Presentation on theme: "Database Administration Sessions. Identify the running Sessions The sessions can be identified using following objects. V$SESSION GV$SESSION Following."— Presentation transcript:
Database Administration Sessions
Identify the running Sessions The sessions can be identified using following objects. V$SESSION GV$SESSION Following queries can be used to identify sessions. Select * from v$session Select * from GV$session SELECT s.inst_id, s.sid, s.serial#, p.spid, s.username, s.program FROM gv$session s JOIN gv$process p ON p.addr = s.paddr AND p.inst_id = s.inst_id WHERE s.type != 'BACKGROUND';
Killing the session The basic syntax for killing a session is shown below. SQL> ALTER SYSTEM KILL SESSION 'sid,serial#'; Or SQL> ALTER SYSTEM KILL SESSION 'sid,serial#' IMMEDIATE; it returns control back to the current session immediately, rather than waiting for confirmation of the kill.
OS approach The Windows Approach To kill the session on the Windows operating system, first identify the session, then substitute the relevant SID and SPID values into the following command issued from the command line. C:> orakill ORACLE_SID spid The UNIX Approach To kill the session on UNIX or Linux operating systems, first identify the session, then substitute the relevant SPID into the following command. % kill spid If after a few minutes the process hasn't stopped, terminate the session using the following. % kill -9 spid If in doubt check that the SPID matches the UNIX PROCESSID shown using. % ps -ef | grep ora The session thread should be killed immediately and all resources released.
Extending the System session limit First check the session limit in oracle instance. show parameter sessions Alter the new session limit. alter system set sessions=180 scope=spfile; Shutdown and then startup. show parameter sessions
Sessions Management using Profiles show parameter resource_limit Alter resource limit. alter system set RESOURCE_LIMIT=true scope=both; Creating a new profile with session limit. create profile sesslimit limit sessions_per_user 2; Create user and assign new profile. create user fish identified by fish123 default tablespace data profile sesslimit; grant create session to fish; connect fish/fish123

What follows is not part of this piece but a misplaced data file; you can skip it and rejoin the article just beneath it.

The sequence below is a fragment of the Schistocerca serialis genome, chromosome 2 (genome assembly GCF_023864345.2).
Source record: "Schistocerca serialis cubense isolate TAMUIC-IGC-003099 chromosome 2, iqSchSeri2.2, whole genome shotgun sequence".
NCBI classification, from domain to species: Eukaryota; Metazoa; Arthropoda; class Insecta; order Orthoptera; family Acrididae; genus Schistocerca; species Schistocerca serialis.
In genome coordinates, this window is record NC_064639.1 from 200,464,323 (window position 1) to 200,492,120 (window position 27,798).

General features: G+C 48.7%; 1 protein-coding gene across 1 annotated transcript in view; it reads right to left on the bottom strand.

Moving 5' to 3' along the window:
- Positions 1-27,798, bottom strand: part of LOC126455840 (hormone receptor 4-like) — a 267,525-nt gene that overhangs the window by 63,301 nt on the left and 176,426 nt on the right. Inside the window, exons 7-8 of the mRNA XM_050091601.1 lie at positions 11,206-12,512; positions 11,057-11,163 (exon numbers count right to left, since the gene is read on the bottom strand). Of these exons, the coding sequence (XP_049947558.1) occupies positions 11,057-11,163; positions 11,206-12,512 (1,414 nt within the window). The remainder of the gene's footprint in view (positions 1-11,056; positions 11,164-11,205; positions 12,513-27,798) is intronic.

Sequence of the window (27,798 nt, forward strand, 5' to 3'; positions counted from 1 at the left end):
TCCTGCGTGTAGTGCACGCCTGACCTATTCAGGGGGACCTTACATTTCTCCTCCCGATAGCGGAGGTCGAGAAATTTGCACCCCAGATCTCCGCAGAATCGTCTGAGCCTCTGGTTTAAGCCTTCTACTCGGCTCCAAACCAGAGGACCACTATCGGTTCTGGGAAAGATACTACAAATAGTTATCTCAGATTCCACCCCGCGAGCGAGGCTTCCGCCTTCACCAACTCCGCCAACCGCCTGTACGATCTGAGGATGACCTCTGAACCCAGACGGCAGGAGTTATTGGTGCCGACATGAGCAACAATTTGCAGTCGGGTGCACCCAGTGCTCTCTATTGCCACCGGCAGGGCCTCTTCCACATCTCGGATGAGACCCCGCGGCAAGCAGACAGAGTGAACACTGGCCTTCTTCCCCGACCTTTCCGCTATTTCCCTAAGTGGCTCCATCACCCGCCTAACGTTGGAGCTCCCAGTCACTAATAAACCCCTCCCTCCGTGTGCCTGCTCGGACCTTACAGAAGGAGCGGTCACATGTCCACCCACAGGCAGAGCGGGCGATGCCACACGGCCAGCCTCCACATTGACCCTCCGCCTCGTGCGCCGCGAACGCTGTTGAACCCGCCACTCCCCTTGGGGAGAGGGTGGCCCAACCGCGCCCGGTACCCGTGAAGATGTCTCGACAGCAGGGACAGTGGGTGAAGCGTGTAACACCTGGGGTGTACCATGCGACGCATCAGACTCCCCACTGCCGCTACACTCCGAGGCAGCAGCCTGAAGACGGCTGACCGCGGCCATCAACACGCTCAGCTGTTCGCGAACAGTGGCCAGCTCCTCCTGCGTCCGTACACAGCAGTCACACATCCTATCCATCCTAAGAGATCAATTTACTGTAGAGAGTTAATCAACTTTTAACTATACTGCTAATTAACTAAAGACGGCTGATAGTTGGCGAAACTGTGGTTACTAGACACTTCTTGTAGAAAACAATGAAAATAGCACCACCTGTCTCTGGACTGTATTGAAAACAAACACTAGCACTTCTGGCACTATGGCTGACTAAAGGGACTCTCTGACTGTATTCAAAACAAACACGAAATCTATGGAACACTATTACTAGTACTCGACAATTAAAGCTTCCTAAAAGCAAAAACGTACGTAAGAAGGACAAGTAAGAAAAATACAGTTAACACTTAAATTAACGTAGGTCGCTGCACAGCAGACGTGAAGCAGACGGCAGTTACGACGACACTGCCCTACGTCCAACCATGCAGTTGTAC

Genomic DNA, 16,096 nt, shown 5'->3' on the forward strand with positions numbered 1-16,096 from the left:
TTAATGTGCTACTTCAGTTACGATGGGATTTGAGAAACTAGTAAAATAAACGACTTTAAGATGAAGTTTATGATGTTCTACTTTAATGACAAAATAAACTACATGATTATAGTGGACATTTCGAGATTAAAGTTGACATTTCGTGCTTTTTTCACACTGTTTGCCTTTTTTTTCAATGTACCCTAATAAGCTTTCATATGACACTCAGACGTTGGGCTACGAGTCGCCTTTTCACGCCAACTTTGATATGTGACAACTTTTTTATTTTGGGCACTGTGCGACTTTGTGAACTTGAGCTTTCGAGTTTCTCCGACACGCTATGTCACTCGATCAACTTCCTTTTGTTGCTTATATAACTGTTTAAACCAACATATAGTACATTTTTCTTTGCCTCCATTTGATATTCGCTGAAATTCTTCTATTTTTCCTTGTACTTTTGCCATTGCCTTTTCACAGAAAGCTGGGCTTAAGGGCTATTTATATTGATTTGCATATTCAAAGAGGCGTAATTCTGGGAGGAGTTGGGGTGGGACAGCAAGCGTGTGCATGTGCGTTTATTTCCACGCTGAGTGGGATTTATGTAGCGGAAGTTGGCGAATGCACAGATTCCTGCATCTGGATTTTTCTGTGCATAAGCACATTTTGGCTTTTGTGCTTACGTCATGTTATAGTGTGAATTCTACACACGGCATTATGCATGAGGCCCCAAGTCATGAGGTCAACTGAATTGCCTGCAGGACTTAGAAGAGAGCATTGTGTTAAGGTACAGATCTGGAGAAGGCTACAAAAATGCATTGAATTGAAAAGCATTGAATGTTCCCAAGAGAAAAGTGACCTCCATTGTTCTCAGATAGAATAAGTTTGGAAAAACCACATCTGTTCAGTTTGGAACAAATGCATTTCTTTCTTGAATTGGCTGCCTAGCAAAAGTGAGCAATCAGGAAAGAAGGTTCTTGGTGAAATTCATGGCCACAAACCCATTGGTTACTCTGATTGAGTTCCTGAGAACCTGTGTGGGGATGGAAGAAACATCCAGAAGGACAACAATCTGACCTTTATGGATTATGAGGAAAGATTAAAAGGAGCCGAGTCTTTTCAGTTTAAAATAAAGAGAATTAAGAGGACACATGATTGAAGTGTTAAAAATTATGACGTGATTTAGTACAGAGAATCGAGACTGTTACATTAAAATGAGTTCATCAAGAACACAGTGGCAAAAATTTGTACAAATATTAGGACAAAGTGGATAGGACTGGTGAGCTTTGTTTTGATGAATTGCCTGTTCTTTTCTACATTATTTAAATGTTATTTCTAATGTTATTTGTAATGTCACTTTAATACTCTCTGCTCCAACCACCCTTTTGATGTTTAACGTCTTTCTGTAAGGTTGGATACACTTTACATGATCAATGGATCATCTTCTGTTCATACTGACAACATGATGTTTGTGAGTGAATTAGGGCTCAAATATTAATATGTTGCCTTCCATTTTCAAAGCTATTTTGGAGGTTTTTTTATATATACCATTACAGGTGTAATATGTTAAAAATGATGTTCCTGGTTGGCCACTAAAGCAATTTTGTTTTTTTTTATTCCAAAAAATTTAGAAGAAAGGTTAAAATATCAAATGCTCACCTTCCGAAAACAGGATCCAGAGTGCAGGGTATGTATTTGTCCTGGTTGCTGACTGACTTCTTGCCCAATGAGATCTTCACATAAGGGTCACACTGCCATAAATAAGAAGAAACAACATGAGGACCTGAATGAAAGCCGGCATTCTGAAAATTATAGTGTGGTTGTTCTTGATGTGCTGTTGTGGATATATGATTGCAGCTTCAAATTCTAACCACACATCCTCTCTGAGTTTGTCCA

Oracle Session views v$sessmetric This view is new in Oracle 10g and allows improved timing and statistics. v$session_event This views is similar to v$system_event. However, it breaks it down to currently connected sessions. V$session_event has also the column max_wait that shows the maximum time waited for a wait event. v$session_longops Use v$session_longops if you have a long running pl/sql procedure and want to give feedback on how far the procedure proceeded. If the following Procedure is run, it will report its progress in v$session_longops. The Procedure will also set the module attribute in v$session which makes it possible to find the sid and serial# of the session.
v$session_wait This views shows what wait event each session is waiting for, or what the last event was that it waited for. In contrast, v$session_event lists the cumulative history of events waited for in a session. The columns P1, P2 and P3 are parameters that are dependant on the event. With Oracle 10g, v$session_wait's information will be exposed within v$session as well.Since 10g, Oracle displays the v$session_wait information also in the v$session view. v$session_wait_history This view is new in Oracle 10g and allows improved timing and statistics. v$sesstat This view is similar to v$mystat except that it shows cumulated statistics for all sessions. Join sid with v$session and join statistic# with v$statname. v$sesstat is also similar to v$sysstat, except that v$sysstat accumulates the statistics as soon as a session terminates.